How to ensure entrepreneurialism becomes part of people's behaviour

She said there are four main ways to do this:

  • Start with the leaders - entrepreneurial behaviors and attitudes have to be embedded from the top;
  • All activities need to be continually assessed and benchmarked to ensure best practice;
  • Enterprise and entrepreneurship has to be built into all learning and teaching; and
  • It has to become part of government and regulatory practice.

How to drive change in entrepreneurialism

One of the things the NCEE has learned is that embedding entrepreneurial behaviour "is about more than a group of committed individuals trying to drive through change. All leaders in higher education need to understand the importance of entrepreneurial thinking, and need to recognise it as a skill for all."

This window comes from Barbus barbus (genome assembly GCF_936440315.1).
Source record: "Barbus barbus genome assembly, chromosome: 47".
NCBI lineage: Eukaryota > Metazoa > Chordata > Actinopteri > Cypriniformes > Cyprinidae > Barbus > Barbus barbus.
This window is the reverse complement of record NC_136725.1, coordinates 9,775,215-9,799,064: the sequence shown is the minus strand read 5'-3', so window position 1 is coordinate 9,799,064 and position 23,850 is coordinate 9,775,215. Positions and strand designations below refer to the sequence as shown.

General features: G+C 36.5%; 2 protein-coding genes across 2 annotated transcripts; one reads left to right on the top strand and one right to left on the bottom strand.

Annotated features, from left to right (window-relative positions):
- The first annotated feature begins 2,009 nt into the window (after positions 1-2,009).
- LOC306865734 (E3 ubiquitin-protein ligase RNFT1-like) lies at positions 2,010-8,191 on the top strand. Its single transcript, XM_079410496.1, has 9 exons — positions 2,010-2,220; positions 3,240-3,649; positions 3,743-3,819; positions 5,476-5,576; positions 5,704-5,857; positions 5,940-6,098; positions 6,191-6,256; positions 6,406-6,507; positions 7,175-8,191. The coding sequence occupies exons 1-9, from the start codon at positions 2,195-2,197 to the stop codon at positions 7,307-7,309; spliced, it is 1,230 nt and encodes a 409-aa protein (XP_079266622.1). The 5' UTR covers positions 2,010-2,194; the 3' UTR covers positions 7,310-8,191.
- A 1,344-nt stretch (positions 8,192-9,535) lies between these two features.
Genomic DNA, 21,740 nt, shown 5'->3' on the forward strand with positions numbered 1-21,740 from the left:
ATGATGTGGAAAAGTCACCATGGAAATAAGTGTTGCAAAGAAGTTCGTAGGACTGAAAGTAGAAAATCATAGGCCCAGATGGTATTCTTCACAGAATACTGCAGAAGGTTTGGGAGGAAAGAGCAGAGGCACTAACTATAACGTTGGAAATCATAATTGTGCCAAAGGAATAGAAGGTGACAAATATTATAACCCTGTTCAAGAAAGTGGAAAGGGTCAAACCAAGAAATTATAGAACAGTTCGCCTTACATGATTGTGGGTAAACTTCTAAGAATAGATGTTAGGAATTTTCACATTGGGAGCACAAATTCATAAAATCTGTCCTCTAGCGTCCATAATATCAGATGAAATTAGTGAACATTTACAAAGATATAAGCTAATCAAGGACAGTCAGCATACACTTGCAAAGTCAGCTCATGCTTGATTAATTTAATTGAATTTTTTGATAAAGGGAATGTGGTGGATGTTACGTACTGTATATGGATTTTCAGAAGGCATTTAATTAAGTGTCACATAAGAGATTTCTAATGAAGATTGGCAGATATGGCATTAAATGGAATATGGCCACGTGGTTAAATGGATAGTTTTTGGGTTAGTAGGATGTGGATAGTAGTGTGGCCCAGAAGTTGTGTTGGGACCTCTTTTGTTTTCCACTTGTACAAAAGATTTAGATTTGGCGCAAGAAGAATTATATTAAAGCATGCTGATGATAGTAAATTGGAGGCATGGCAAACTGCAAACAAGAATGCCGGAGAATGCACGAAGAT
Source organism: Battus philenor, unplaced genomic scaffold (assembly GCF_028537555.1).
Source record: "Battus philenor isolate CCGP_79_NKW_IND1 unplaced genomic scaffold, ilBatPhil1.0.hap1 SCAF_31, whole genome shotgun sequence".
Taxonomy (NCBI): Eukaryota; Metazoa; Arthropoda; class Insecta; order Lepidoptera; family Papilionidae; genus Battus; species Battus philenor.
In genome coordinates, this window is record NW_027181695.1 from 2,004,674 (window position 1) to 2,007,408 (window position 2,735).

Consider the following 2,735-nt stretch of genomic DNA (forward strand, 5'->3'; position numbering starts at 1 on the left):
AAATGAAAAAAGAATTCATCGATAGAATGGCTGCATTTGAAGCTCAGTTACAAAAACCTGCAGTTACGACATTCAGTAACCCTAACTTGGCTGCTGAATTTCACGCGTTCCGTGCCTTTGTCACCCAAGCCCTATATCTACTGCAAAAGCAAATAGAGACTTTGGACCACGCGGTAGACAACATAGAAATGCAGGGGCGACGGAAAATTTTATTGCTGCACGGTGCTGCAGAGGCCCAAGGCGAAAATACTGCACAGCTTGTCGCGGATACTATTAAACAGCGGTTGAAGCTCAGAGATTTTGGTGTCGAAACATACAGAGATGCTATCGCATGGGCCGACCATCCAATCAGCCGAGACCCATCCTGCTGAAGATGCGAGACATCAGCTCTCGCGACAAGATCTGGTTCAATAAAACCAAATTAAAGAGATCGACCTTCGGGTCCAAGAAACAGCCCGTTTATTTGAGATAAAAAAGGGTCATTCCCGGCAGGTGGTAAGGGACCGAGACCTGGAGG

The NCEE has about 60 measures to demonstrate how a university is approaching enterprise and entrepreneurship and, in this capacity, has trained senior leaders in most of UK's higher education institutions.

"Finally, we have to change it for our students,'' she said. "Moving into a world in which most of the jobs they will have in the future have not been created yet, they're likely to work for varying careers, be self employed at some point, and continually take on new skills. We have to embed enterprise and entrepreneurship in everything that we do."

Importantly, learning about being entrepreneurial is not a privilege or for a select few. ''We have to put it in the curriculum, so that all students understand it can be for them.'' And this must be across all subject disciplines.

How to become an entrepreneur while still a student